For a species, the number of equivalent adults entrained can be expressed mathematically as:

Jmse 02 00306 i002
where Nj is the number of individuals at life stage (or age class) “j” that have been entrained, Snj is the survival probability from the jth life stage class to adulthood, and “n” is the total number of life stages before reaching adulthood. Equation (2) can be expanded to give the number of organisms entrained from each sampling region for each weekly set of observed densities, or Ni,j,k. It can be computed as:
Ni,j,k = Di,j,kSnjVi,kFEi,k
where FEi,k is the fraction entrained from region “k”, and is computed from the hydrodynamic and transport model as:
FEi,k = Ei,k/Eoi,k

The net equivalent adults entrained, Na, from all the regions and over the entire simulation period, then, is:

Jmse 02 00306 i003

Expanding Equation (5) using Equations (3) and (4) gives:

Jmse 02 00306 i004

This formulation of the EAM, with application over several sampling regions, using weekly density data and results from the hydrodynamic model provides a necessary and important refinement to its computation as recommended by Horst [6].

3.2. Determination of the Probability of Survival Sj

An important part of the EAM model is the estimation of natural survival rate, Sj. The original Goodyear [7] paper uses a complex method based on fecundity and cumulative catch data segregated into separate length classes. Others have segregated the data into day-age classes, cohorts (groups of fish spawned within a similar time frame or of like age) or life stages (yolk-sac or prolarvae, post yolk-sac larvae, juveniles, etc.).

Another method, and one used locally in the Salem PSEG 316(b) demonstration as part of their NPDES permit application report [10], is to compute Sj from the mortality rate of each successive life stage through to the adult stage. A limitation of this approach is the varying efficiencies of sampling used to estimate populations of successive lifestages of species, but the survival through an individual life stage can be computed as:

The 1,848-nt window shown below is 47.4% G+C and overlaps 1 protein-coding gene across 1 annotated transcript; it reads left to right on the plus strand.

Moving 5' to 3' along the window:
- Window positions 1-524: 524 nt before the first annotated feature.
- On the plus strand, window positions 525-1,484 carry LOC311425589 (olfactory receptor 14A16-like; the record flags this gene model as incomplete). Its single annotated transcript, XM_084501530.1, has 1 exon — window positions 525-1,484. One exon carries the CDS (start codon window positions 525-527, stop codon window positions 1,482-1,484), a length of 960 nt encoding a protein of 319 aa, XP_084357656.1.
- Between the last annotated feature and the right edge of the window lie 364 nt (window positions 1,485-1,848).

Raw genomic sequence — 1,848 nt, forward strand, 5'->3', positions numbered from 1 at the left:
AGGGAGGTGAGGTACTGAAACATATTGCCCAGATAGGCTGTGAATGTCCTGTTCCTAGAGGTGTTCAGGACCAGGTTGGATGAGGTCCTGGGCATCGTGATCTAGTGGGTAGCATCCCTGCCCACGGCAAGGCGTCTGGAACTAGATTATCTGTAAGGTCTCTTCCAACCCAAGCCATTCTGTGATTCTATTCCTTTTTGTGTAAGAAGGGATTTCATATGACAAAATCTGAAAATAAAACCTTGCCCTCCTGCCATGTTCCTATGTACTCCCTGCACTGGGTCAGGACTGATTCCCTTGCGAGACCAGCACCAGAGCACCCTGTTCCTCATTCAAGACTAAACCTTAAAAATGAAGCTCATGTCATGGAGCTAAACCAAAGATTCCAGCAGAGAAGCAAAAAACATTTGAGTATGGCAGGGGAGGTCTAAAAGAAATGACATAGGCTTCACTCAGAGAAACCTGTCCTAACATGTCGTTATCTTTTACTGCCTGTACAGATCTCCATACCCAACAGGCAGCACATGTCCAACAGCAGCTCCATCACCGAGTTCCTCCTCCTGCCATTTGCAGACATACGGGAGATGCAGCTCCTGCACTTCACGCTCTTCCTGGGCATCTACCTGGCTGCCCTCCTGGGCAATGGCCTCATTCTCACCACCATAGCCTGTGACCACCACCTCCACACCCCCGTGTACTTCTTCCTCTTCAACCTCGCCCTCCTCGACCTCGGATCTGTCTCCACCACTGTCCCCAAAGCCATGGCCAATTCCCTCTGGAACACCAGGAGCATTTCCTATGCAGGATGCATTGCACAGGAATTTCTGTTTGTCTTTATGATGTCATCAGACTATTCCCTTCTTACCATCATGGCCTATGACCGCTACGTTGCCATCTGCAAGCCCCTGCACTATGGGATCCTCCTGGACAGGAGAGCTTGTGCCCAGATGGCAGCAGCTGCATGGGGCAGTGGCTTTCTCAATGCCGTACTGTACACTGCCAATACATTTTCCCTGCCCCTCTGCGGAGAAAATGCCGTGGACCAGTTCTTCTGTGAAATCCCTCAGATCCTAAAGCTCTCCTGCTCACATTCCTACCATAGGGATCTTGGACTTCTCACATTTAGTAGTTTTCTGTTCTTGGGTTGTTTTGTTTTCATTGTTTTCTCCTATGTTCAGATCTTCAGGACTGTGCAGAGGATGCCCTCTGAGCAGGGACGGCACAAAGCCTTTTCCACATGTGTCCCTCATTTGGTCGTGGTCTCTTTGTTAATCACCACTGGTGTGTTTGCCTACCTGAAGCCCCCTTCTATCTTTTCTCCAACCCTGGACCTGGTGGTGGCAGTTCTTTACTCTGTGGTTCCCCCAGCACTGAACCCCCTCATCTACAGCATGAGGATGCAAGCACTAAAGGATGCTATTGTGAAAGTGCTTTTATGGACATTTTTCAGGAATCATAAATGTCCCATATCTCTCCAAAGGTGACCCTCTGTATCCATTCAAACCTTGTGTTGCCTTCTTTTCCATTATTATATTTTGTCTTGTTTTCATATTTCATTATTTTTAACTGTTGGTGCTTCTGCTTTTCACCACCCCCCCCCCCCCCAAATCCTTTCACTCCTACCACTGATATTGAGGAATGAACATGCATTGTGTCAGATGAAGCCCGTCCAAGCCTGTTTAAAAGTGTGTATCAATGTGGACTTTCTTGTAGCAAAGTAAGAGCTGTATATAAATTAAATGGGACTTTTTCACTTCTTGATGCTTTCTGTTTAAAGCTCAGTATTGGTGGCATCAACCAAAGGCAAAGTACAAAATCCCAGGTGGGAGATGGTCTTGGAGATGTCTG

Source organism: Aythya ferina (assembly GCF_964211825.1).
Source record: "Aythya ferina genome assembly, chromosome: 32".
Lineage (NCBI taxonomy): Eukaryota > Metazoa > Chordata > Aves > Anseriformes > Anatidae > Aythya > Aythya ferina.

fl = expzlTl
where fl is the probability of survival through life stage l (fraction survived at the end of the life stage), and l = an index for the individual life stage; e.g., l= 1 is eggs, l= 2 is larvae, l = 3 is juveniles etc. The zl is the natural mortality rate (1/day) for life stage l, and Tl is the length (days) of life stage l. Snj the product of the probability of survival from life stage l through all successive life stages to the adult life stage, then can be given by:
Jmse 02 00306 i005
where “n” is the final life stage. Equation (8) can also be written as:
Jmse 02 00306 i006

The sum within Equation (9) goes from life stage j through all life stages to the adult stage, n, even though entrainment does not take place beyond a certain life stage. This varies by species, but was assumed to be through the post-yolk larval stage. For the computations in Equation (6) only the densities up through the entrainable life stages should be used.

3.3. Percent of Population Entrained

Entrainment impact assessment compares the number of fishes entrained through and lost to the intake against the population at risk. A common limitation in extrapolating the IP losses to equivalent adults in many of these analyses is the lack of good fisheries data for the broader system feeding IP into the region potentially affected by the intake. In fact, locally, comments made in the Salem report [10] were that the EAM was not used extensively because there were no fishery data or other information available for comparative purposes. This limitation can be overcome, in part, using the extended model with weekly regional sampling. Examination of Equation (6) shows that the adult population within the sampled regions that could have survived in the absence of the entrainment from the ballast intake over the different life stages is:

Jmse 02 00306 i007